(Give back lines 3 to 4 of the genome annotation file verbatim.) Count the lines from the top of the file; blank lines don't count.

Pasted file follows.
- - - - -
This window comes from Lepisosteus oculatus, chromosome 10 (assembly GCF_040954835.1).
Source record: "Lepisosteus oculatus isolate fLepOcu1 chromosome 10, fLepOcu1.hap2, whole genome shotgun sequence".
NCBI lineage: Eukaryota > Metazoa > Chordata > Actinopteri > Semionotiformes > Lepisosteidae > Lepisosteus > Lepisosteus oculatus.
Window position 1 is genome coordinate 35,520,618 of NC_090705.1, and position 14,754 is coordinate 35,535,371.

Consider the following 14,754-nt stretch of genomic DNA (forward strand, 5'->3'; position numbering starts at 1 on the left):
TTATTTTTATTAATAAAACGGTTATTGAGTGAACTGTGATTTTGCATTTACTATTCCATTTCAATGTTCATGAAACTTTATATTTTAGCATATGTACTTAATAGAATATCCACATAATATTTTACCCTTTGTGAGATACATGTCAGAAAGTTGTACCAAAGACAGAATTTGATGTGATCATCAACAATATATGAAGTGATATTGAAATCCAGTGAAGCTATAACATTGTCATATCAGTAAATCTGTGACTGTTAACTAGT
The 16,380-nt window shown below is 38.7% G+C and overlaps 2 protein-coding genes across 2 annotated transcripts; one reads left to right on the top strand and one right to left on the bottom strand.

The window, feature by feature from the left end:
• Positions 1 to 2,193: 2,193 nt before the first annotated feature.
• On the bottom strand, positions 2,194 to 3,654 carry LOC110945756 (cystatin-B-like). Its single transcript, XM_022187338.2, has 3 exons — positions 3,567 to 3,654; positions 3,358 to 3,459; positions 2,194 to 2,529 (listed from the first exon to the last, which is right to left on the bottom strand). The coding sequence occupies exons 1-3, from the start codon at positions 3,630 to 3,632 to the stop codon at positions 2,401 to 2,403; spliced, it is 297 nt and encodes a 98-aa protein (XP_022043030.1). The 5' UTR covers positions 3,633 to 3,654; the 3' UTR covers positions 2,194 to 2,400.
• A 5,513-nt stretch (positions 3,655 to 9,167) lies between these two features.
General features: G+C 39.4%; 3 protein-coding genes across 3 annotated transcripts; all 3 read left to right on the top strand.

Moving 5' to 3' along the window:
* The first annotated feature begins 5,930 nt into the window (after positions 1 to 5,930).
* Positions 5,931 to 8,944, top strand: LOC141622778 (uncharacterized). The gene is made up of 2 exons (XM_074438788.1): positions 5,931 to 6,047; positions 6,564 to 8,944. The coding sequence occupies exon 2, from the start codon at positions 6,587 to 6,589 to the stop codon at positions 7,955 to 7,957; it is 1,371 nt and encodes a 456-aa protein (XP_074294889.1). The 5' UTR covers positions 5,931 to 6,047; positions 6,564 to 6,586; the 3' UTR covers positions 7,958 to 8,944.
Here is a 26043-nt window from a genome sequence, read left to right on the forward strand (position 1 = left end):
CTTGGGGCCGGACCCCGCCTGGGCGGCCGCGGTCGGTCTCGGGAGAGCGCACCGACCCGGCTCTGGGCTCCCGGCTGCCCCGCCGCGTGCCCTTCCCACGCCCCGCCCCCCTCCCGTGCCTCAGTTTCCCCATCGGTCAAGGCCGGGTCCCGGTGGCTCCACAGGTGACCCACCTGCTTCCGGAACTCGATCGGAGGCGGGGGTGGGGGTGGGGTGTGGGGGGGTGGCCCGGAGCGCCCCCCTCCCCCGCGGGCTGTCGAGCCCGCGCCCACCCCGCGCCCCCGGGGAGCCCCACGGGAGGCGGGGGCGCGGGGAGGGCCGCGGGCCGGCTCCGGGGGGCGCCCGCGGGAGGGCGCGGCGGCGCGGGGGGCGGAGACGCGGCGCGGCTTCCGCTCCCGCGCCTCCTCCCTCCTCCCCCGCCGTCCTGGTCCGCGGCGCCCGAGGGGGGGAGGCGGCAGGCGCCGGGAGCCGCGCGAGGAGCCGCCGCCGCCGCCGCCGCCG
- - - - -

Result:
NCBI lineage: Eukaryota > Metazoa > Chordata > Actinopteri > Semionotiformes > Lepisosteidae > Lepisosteus > Lepisosteus oculatus.
Window position 1 is genome coordinate 35,520,618 of NC_090705.1, and position 14,754 is coordinate 35,535,371.